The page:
Devine points out that the overarching objective is not just a matter of being on the lookout for hazards in the blood supply, but an unprecedented ability to build new testing protocols should anything unexpected appear. Expected hazards, such as HIV and Hepatitis C, have all but disappeared, but if that record provides renewed assurance to a Canadian public that may once again be taking the safety of blood products for granted, Devine insists that Canadian Blood Services is not resting on its laurels. The organization is working with researchers to bring other technologies into mainstream practice, such as the identification and classification of cellular components.
“Each person who walks in the door of a blood clinic is a unique source of raw material,” she says, noting that the latest research attempts to match optimal donors with optimal products. “You can’t qualify that raw material the way you would qualify steel to build cars. Some people will make, say a blood platelet that just doesn’t like being kept in a plastic bag and being shaken around at room temperature for 7 days. The quality of those platelets is much worse than the average quality of everybody else’s platelets.”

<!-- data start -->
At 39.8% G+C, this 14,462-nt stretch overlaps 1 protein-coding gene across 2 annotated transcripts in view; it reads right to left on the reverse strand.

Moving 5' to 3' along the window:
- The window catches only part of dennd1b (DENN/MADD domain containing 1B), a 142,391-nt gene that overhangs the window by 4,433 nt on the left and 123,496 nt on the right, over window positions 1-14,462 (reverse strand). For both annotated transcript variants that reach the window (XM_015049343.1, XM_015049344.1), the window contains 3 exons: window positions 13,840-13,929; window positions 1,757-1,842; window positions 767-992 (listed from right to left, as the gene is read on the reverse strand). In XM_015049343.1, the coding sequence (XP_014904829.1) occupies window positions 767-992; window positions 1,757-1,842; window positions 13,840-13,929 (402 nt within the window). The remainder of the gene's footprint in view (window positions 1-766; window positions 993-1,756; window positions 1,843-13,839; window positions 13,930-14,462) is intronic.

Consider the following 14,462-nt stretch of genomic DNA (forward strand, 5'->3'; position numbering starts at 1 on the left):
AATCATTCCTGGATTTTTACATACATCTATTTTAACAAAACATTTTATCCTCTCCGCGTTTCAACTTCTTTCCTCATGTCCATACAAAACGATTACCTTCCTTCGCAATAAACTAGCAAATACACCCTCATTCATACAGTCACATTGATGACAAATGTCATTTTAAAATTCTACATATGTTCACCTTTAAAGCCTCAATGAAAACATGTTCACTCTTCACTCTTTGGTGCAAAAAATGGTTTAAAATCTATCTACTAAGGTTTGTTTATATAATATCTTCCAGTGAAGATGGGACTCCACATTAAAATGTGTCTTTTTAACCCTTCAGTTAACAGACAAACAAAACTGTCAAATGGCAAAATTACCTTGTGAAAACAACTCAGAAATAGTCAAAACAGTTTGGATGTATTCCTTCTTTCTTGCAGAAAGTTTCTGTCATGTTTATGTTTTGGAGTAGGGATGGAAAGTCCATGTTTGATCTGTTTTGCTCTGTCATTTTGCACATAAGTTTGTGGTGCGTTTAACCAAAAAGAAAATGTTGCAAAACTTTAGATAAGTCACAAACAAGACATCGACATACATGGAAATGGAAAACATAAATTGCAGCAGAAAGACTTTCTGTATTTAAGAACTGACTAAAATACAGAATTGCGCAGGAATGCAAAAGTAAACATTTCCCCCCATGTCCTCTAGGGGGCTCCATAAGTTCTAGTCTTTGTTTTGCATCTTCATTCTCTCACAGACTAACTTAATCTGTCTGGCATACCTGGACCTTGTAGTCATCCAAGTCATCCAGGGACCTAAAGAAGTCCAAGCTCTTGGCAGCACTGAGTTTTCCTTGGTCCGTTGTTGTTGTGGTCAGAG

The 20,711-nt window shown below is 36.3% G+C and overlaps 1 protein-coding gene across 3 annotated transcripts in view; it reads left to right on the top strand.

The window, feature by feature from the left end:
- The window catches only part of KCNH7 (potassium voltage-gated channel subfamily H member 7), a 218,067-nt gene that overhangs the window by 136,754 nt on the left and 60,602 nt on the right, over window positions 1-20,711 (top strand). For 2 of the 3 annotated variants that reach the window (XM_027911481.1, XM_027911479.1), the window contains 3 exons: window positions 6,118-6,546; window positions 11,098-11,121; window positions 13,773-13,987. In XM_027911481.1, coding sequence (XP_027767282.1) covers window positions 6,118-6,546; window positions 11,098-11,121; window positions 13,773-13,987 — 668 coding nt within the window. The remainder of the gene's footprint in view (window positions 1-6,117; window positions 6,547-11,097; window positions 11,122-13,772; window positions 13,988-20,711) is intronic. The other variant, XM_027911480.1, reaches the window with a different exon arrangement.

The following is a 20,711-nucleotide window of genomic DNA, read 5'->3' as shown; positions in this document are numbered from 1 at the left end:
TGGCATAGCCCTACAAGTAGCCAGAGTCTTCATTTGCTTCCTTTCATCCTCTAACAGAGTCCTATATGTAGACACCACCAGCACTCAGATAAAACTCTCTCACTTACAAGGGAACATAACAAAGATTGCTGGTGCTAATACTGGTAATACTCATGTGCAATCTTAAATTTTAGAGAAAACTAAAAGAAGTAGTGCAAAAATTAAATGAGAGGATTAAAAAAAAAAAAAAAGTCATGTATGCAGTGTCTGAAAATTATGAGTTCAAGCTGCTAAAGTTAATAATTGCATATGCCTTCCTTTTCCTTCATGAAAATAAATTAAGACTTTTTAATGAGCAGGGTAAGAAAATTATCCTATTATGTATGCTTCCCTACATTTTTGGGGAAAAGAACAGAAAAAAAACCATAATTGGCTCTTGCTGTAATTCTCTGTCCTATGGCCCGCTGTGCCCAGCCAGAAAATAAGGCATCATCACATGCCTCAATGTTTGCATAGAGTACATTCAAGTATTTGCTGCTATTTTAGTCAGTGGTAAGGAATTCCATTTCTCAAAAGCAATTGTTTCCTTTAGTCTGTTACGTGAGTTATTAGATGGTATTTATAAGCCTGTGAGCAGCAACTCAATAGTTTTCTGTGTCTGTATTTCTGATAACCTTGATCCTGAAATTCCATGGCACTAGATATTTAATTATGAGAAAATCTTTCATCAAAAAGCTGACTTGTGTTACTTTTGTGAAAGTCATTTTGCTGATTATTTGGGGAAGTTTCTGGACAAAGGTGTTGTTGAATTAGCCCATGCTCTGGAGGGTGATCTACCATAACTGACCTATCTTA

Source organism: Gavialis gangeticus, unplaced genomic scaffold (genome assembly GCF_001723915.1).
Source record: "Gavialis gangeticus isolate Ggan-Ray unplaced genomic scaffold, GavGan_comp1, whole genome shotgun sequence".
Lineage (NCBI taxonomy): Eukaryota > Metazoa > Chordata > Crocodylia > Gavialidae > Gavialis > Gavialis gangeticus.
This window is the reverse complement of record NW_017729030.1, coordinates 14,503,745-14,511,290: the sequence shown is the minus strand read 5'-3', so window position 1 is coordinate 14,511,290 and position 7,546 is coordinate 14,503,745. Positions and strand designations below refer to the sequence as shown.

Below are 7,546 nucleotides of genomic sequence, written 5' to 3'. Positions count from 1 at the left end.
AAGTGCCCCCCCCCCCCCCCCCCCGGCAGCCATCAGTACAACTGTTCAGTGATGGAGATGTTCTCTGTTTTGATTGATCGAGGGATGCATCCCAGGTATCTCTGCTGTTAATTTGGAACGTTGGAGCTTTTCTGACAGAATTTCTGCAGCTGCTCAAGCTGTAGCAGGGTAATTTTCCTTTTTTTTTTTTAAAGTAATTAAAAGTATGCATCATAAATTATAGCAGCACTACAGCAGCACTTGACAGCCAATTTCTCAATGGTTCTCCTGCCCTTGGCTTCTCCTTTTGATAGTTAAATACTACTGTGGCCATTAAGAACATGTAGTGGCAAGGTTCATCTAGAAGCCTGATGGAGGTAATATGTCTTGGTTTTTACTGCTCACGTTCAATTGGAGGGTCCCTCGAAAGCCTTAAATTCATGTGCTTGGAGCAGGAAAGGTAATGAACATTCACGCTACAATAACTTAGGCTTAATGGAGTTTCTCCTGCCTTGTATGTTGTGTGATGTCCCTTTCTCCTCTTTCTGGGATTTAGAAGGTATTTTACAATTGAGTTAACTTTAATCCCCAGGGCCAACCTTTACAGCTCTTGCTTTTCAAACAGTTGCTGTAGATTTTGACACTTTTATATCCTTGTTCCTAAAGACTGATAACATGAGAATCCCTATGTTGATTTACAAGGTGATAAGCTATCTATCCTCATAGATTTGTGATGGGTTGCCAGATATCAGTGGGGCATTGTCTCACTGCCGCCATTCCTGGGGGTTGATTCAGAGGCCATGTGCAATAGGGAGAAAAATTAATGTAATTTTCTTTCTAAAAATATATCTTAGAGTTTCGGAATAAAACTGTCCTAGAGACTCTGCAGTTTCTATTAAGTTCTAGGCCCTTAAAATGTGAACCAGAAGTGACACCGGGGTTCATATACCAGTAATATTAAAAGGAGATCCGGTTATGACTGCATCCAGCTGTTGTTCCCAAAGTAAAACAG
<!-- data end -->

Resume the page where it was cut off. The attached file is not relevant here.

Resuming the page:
An even more basic shift in attitude among doctors and surgeons affects whether they need to use blood at all.
“Blood operators are probably the only industry where we actively spend a lot of time and money trying to drive ourselves out of business,” Devine argues. “We’ve seen in the last 10 years or so a real change in how we think about blood transfusion, to the point where we’re basically saying the best transfusion is no transfusion.”
This outlook has been facilitated through innovative surgical techniques, such as minimally invasive procedures using laparoscopic instrumentation. Similarly, caregivers coach their patients so that they will be healthy enough to avoid needing blood during such procedures. The use of blood in all kinds of elective surgeries has consequently plummeted, with an associated shift in the proportion of various blood types being used. An increasing share of blood transfusion now occurs under emergency conditions, where there may be little time to sort out blood groups. Under these circumstances the preferred type is O, which removes any worry about compatibility problems.